Sir Henry commented: “This significant Milk Price increase is welcome news indeed for Fonterra farmers, many of whose farm businesses remain under pressure after several challenging years and a current season marked by some difficult weather conditions. It’s also good news for the New Zealand economy and underlines the importance of dairying to New Zealand’s ongoing prosperity.”

Although weather conditions had affected production in many parts of the country, total milk production in 2010/11 by Fonterra’s farmer shareholders was expected to be broadly in line with the previous season, Sir Henry said.

Chief executive Andrew Ferrier said higher dairy market prices appeared to be driven by a combination of strong demand from China and other Asian markets, and tight international supply due to adverse weather conditions in many parts of the world. “These higher prices have more than offset the negative effects of an appreciating Kiwi dollar against the US dollar.”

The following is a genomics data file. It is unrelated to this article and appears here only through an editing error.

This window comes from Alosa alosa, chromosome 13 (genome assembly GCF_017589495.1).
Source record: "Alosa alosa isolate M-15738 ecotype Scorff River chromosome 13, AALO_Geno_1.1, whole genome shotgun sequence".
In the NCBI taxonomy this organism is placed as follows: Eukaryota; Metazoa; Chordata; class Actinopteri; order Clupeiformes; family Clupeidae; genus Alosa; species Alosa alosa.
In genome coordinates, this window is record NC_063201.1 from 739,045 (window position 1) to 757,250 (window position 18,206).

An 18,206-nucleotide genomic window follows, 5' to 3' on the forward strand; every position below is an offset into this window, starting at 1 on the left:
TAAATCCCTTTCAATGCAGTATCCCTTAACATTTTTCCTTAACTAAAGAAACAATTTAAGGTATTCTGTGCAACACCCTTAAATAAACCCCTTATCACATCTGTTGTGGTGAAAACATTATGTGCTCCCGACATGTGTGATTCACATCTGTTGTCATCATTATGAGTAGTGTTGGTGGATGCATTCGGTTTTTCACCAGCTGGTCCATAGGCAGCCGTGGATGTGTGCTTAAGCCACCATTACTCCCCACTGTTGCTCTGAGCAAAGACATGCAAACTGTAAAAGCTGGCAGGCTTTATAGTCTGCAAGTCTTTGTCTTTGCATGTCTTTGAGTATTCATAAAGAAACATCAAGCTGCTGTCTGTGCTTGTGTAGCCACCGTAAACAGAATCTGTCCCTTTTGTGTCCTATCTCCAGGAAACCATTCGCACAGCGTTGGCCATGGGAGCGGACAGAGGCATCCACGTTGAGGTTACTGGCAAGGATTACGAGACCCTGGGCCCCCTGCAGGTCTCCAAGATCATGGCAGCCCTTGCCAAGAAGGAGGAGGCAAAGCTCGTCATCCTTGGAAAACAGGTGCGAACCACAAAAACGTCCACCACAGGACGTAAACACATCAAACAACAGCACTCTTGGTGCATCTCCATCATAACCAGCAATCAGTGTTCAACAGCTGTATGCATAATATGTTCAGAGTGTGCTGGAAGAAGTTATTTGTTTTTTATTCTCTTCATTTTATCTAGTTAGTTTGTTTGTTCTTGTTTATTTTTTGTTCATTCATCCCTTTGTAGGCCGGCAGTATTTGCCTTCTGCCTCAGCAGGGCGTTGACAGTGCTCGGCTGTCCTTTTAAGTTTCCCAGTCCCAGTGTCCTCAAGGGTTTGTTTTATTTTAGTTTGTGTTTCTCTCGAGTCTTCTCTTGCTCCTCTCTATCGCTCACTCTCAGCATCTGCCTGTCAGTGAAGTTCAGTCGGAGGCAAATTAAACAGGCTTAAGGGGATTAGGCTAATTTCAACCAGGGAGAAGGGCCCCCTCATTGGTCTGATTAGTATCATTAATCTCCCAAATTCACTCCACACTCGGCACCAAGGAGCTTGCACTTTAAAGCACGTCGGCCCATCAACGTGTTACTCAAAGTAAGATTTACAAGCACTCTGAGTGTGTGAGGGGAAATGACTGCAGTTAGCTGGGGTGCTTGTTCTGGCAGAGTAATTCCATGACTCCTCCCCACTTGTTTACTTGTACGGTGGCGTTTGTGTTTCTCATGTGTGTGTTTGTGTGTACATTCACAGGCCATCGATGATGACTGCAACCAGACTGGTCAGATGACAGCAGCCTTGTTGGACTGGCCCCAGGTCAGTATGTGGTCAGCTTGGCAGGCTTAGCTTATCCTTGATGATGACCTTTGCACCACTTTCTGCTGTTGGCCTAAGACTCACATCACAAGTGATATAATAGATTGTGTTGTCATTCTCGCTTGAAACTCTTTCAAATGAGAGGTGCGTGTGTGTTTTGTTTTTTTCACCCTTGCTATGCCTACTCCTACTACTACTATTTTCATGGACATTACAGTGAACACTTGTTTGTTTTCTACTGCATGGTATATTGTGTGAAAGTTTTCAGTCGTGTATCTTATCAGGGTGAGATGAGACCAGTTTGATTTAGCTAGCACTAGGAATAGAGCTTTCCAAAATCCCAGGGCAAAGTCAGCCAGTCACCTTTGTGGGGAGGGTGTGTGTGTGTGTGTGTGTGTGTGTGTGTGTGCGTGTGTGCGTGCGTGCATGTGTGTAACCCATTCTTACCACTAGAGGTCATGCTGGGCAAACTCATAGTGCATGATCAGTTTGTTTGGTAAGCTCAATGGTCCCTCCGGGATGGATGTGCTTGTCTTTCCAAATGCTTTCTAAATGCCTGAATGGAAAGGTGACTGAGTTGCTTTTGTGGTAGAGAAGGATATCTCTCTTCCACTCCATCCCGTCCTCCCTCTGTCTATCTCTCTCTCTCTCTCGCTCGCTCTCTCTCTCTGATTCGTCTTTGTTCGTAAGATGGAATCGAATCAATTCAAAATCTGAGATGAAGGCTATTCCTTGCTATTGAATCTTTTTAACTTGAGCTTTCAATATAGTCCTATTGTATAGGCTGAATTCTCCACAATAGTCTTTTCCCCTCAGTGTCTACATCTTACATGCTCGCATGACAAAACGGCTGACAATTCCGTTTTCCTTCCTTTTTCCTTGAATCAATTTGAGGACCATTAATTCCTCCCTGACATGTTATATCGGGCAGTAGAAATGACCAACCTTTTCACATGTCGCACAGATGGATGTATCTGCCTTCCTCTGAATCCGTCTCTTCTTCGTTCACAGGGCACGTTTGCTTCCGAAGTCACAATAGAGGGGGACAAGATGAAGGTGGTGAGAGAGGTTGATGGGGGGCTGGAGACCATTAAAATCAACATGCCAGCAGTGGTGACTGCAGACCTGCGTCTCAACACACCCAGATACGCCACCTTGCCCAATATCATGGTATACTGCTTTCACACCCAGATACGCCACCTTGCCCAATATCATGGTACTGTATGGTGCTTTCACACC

Mr Ferrier said despite the impact of weather factors, global supply was still growing - although at a slower rate than previously expected. Fonterra now estimates global milk production for the 2010 calendar year grew by 1.8%, down from an earlier estimate of 2.0%.

Forecast Profit and Dividend

Fonterra has held its forecast Distributable Profit range for the 2011 financial year at $550-$690 million, which equates to 40-50 cents per share. This is despite an expected reduction in operating earnings (compared with the December forecast) related to the Milk Price increase. This reduction in operating earnings is forecast to be offset by some one-off profit benefits expected to be confirmed during the second half of the financial year. At the Distributable Profit level, the aggregate value of  these one-off profit benefits is  expected to be broadly in line with the value of one-off items included in Fonterra’s 2009/10 financial result.